Kevin Feige Rejected The Original Storyline For Captain America 3 Because It Wasn't 'Big Enough'

It's been known since 2016 that the third "Captain America" movie wasn't always going to be "Civil War." For one, Robert Downey Jr.'s involvement took some negotiation and you can't have "Civil War" without Iron Man. Second, the original plot was totally different.

As /Film reported at that time, the initial threequel premise centered around the "Madbomb." What is that, you might ask? In the Marvel Universe, it's a device that, through sonic waves, can drive whole crowds into frenzied violence. The device debuted in 1975; the eponymous "Madbomb" storyline ran in "Captain America" #193 to #200, written and drawn by original Cap co-creator Jack Kirby. Nate Moore, a producer on "Captain America: The Winter Soldier" and "Civil War," aptly compared the Madbomb to the rage-inducing SIM cards in "Kingsman: The Secret Service."

"Cap 3: Madbomb" still would have featured the return of Bucky Barnes (Sebastian Stan) and Baron Zemo (Daniel Bruhl) as the villain. Indeed, the Madbomb would have been the work of Zemo. So why did the movie widen scope? Moore, who appeared on "The Town with Matthew Belloni," has the answers. He came on the podcast in light of his most recent Marvel Studios production, "Black Panther: Wakanda Forever." However, he shed some light on the "Civil War" development process, including how it became "Civil War."

The Madbomb

According to Moore, it was Kevin Feige who suggested doing "Civil War," while Moore resisted. Moore felt that doing "Civil War" would crowd their already full plate and there's no way the film could fit in everything from the comic: "we don't have the New Warriors... we don't have the Negative Zone prison..."

Even after rereading "Civil War" at Feige's request, Moore still tried to sway him to do their original "grounded" and "political" storyline instead. However, the Marvel Studios' head honcho felt the Madbomb simply wasn't a big enough idea to captivate audiences, and so eventually put his foot down.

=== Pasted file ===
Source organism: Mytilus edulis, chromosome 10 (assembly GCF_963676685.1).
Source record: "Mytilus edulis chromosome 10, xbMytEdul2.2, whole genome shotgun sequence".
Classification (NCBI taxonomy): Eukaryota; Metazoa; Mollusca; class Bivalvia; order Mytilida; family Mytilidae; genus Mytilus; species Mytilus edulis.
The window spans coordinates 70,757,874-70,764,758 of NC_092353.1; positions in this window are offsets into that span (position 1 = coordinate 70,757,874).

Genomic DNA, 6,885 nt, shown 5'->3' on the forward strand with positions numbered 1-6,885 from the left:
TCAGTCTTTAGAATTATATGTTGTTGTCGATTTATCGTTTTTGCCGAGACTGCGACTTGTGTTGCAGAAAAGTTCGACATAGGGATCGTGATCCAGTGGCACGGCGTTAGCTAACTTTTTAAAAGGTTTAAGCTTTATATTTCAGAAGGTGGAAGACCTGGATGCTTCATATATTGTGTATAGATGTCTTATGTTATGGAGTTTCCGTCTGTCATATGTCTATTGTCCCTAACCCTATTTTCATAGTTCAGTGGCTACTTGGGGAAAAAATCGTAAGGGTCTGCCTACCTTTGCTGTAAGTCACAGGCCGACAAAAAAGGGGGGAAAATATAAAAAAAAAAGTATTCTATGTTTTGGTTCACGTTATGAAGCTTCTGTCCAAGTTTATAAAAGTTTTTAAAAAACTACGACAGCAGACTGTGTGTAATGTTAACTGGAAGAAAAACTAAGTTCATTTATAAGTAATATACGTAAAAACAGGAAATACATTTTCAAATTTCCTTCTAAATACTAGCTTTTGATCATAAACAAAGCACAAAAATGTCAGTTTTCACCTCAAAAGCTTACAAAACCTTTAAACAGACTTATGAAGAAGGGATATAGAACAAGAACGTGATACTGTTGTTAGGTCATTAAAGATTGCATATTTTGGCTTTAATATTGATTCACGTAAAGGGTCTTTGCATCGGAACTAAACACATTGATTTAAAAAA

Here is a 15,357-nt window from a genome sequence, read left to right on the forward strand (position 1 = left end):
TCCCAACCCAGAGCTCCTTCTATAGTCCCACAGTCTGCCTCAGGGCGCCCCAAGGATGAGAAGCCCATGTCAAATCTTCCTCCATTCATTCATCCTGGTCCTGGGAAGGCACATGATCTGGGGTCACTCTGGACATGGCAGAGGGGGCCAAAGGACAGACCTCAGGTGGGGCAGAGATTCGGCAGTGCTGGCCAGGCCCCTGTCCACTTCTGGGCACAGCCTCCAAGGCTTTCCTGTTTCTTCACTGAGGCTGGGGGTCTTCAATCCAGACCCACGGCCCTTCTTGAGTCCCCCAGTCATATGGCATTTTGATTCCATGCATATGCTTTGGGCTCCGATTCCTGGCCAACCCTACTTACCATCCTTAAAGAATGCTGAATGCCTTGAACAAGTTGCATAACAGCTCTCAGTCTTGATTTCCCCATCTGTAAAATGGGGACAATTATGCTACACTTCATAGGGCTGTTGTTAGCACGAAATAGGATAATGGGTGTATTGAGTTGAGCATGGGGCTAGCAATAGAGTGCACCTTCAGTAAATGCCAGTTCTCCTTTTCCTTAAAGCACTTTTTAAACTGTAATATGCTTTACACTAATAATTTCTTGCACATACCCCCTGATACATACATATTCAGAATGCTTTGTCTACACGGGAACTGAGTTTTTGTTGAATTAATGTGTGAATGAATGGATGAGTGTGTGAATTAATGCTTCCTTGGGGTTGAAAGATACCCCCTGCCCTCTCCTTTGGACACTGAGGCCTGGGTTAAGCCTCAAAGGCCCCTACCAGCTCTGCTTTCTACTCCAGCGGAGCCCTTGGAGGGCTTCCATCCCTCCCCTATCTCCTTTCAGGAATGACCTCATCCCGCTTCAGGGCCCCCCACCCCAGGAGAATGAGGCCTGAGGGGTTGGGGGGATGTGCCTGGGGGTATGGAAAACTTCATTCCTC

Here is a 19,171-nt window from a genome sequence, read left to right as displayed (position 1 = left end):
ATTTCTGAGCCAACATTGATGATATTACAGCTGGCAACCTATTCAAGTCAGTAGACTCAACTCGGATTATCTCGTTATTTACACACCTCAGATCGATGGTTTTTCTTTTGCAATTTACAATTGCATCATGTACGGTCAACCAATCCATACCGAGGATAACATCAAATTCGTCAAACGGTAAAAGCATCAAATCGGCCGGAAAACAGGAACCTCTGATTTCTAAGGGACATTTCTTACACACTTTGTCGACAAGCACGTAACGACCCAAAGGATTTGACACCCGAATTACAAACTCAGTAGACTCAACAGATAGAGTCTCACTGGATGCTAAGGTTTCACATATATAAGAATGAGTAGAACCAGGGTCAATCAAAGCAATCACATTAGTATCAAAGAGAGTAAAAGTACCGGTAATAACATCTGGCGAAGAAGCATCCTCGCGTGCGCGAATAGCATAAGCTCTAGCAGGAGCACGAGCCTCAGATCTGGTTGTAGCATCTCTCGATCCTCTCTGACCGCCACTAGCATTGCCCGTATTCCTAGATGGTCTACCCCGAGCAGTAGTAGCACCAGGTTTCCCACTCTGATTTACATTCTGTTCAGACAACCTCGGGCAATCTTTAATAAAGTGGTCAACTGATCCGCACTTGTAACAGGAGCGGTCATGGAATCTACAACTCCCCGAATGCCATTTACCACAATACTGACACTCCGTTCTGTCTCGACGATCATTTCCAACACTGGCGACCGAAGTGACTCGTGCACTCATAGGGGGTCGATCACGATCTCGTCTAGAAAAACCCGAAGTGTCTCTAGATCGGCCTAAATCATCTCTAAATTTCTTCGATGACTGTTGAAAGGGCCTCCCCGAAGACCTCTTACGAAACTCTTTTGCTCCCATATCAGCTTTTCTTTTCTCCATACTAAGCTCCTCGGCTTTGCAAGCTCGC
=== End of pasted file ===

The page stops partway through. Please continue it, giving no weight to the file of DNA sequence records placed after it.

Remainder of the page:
"I went to the writer's room with Markus, McFeely, and Joe, and Anthony, and Kevin peeked his head in and he goes, 'So, stop with the Madbomb, you guys are doing Civil War.' And I was like, 'Ah, f***.' And Joe was like, 'Yes! Civil War? Awesome!' And then we had to figure out how to do 'Civil War.' But he was like, 'There wasn't a big enough idea that would get audiences excited and we did it.'"

Cost of escalation

Moore, for one, thinks everything worked out for the best:

"Look, it was scary and when you're throwing out a whole thing and starting new, it's always a bit weird — but he was right. He was right. We were still able to pay off the Bucky storyline. We still figured out how to use Zemo. But the central conceit of the movie was something that audiences would gravitate towards and they did."

Did it, though? For one, making the "Winter Soldier" sequel into, essentially, "Avengers 3" robs the "Captain America" trilogy of a proper conclusion. It's also clear from Moore's comments that he, the Russo brothers, and Markus and McFeely didn't discard their original "Cap 3" ideas so much as cram them into the framework of "Civil War." 

Centering "Cap 3" around Bucky makes sense if the movie is just about Cap searching for his long lost friend. Making Bucky the catalyst for the titular civil war, though? That makes the whole thing too small. Indeed, the Sokovia Accords feel redundant, a holdover from the comic's premise of the Superhero Registration Act. By the film's end, Steve and Tony's conflict is purely personal and earlier ideological disagreements are forgotten.

You also can't have a "Captain America" movie trilogy without Baron Zemo, but in "Civil War," he's another vestigial holdover. Regardless of the effective reinvention of his backstory, the "war" doesn't hit as hard because there's a villain egging the Avengers on, not just their own beliefs and faults.

True to the comics

This sort of narrative meddling is actually true to the source material. Ed Brubaker, writer of the "Captain America" run, had his own story plans interrupted by the comic "Civil War." However, he defly rewove his story threads. He made his series' next chapter, "The Death of Captain America," a direct consequence of "Civil War."

That comic ended with Cap surrending, so "The Death of Captain America" opened with Steve being assassinated while awaiting trial. Bucky then became determined to kill Iron Man, holding him responsible for Steve's death. It turned out Steve had left a will for Tony, telling him he wanted Bucky to be the next Captain America. Thus, the Winter Soldier and Iron Man's conflict ended and Captain America was reborn.

Brubaker's writing casts a shadow over both the latter two "Captain America" films; "Civil War" even recreates the Bucky vs Iron Man fight. However, the films would've been better served if they'd known which characters they wanted to prioritize like Brubaker did.